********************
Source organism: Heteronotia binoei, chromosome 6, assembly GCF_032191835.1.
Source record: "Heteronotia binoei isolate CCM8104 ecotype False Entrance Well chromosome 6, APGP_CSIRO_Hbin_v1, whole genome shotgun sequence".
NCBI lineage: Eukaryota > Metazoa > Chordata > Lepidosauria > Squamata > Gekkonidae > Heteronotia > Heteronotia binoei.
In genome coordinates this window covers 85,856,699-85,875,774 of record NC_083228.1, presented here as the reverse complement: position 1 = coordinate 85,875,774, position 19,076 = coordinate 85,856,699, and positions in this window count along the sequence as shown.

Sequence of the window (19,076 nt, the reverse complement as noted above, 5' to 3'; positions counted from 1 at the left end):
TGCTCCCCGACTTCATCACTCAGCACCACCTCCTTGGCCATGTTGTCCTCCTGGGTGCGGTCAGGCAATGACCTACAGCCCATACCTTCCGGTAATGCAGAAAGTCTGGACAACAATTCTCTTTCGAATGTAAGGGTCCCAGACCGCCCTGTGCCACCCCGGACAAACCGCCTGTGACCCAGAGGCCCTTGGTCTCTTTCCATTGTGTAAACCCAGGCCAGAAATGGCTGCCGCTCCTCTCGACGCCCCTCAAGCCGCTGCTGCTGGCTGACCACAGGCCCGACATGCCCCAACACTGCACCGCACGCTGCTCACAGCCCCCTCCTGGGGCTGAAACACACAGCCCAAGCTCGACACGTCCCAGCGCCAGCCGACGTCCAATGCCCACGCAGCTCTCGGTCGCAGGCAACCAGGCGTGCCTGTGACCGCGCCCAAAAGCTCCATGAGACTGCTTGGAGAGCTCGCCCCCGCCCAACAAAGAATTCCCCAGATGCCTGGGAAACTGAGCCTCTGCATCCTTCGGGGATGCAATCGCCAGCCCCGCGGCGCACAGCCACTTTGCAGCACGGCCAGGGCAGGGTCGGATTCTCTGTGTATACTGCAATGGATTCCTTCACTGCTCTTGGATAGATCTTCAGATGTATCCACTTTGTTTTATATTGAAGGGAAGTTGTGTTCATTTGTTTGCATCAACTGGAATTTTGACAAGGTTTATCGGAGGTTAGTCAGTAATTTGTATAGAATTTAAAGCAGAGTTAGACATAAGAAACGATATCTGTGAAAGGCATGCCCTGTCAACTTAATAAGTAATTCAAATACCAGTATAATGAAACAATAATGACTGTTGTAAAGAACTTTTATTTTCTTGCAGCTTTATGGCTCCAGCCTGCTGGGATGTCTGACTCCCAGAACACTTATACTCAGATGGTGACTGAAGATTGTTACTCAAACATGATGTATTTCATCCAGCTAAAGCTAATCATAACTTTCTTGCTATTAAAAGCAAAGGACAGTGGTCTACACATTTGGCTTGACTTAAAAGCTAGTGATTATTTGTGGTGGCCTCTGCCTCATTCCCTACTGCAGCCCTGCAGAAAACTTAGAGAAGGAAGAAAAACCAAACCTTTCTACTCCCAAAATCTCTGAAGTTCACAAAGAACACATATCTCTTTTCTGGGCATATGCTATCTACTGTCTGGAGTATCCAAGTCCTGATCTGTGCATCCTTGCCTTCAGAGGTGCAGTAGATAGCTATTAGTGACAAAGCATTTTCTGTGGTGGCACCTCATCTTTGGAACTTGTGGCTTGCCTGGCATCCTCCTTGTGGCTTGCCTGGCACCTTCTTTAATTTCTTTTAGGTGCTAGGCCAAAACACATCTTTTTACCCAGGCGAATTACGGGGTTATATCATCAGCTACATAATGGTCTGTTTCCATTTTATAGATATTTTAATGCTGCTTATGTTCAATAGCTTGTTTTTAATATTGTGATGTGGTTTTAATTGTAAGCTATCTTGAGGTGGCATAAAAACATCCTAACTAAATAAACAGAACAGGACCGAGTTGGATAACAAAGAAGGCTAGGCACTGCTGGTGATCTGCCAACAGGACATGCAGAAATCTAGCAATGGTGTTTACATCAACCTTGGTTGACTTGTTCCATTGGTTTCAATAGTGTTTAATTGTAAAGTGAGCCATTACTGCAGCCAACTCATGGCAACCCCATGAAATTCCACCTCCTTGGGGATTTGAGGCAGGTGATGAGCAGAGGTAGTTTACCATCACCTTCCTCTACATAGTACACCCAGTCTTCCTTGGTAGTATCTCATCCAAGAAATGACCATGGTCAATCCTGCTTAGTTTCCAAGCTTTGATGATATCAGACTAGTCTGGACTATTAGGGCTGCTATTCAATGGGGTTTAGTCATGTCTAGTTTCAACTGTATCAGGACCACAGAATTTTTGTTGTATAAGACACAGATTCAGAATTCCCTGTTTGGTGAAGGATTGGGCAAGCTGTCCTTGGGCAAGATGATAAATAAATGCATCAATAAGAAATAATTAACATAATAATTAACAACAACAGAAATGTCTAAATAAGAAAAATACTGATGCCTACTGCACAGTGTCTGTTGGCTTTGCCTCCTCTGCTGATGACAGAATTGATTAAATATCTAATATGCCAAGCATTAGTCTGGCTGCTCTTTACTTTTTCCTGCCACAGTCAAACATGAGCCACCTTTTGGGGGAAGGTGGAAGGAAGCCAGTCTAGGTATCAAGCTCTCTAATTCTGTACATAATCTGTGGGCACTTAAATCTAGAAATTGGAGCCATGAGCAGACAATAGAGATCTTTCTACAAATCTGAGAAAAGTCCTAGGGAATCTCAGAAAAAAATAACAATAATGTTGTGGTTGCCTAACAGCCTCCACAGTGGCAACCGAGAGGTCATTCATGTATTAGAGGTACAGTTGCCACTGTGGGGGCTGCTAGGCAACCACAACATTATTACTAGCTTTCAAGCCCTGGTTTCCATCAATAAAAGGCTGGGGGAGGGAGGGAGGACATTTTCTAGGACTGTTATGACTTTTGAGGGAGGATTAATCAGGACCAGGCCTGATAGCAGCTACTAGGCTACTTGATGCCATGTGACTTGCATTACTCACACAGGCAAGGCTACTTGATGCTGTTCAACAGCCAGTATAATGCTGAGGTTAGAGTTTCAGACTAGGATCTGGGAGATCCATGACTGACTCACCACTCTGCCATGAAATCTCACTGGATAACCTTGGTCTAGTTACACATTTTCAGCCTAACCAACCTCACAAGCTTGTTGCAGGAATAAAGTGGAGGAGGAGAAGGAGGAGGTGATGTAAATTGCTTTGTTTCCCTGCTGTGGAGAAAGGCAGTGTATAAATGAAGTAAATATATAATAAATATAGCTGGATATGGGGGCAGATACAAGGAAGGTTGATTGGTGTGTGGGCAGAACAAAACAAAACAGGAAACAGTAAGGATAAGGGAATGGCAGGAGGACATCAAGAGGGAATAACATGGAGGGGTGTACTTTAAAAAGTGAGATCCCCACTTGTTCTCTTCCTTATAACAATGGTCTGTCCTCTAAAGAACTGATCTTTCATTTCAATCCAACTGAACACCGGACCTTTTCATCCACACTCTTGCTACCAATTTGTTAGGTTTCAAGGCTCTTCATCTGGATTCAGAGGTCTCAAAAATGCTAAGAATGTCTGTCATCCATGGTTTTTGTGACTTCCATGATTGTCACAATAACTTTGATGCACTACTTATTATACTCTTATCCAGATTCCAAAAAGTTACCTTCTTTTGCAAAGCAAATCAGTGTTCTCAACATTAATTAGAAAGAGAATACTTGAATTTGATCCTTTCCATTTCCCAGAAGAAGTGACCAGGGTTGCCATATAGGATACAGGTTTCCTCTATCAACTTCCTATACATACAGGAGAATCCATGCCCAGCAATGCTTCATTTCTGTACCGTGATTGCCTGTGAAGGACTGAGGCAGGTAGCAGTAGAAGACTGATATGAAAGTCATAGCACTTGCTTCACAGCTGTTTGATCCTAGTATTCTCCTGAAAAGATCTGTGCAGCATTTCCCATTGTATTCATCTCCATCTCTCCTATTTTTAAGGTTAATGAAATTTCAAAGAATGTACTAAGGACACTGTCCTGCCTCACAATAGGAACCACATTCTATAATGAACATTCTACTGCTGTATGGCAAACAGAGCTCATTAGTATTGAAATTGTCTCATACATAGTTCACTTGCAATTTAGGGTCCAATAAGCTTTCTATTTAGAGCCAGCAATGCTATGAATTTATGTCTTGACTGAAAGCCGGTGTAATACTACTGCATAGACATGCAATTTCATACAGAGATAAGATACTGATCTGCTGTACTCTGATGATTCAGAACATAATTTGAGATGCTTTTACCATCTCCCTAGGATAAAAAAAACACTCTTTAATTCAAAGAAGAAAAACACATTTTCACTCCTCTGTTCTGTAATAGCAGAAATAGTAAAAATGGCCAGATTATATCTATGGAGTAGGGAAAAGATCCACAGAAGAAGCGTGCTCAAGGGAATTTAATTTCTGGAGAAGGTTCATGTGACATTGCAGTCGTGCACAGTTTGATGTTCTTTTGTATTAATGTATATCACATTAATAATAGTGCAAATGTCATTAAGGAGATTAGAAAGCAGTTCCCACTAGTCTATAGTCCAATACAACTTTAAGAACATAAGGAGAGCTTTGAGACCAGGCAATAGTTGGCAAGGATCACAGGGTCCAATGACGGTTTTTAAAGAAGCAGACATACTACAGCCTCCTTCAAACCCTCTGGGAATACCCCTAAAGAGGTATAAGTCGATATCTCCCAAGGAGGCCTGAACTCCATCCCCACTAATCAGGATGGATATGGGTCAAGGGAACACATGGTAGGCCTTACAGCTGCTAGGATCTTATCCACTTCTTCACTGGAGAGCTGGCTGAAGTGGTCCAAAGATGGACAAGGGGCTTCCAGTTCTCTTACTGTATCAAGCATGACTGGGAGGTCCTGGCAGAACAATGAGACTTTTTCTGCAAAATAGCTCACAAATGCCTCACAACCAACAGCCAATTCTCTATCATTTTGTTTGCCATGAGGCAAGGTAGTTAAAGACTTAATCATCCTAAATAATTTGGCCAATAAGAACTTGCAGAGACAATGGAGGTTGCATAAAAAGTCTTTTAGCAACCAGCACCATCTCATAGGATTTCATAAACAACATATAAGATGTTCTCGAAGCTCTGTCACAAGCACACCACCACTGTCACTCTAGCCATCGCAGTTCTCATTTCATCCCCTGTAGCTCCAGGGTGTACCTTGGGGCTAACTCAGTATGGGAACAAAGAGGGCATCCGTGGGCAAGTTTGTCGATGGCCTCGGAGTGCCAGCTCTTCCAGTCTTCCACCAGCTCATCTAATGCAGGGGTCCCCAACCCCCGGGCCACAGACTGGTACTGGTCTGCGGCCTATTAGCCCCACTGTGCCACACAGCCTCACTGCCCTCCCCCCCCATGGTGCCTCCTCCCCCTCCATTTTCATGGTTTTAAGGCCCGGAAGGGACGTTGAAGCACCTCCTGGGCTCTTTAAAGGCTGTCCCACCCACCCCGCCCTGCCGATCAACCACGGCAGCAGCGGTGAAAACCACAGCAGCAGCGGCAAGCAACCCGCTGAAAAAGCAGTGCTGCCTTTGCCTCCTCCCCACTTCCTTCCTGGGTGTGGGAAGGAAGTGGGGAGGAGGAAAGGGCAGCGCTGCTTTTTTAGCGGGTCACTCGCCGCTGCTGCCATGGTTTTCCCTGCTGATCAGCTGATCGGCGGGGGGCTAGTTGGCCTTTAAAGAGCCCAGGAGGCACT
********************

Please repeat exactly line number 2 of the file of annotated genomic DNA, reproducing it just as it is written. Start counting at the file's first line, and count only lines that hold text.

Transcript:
Source record: "Heteronotia binoei isolate CCM8104 ecotype False Entrance Well chromosome 6, APGP_CSIRO_Hbin_v1, whole genome shotgun sequence".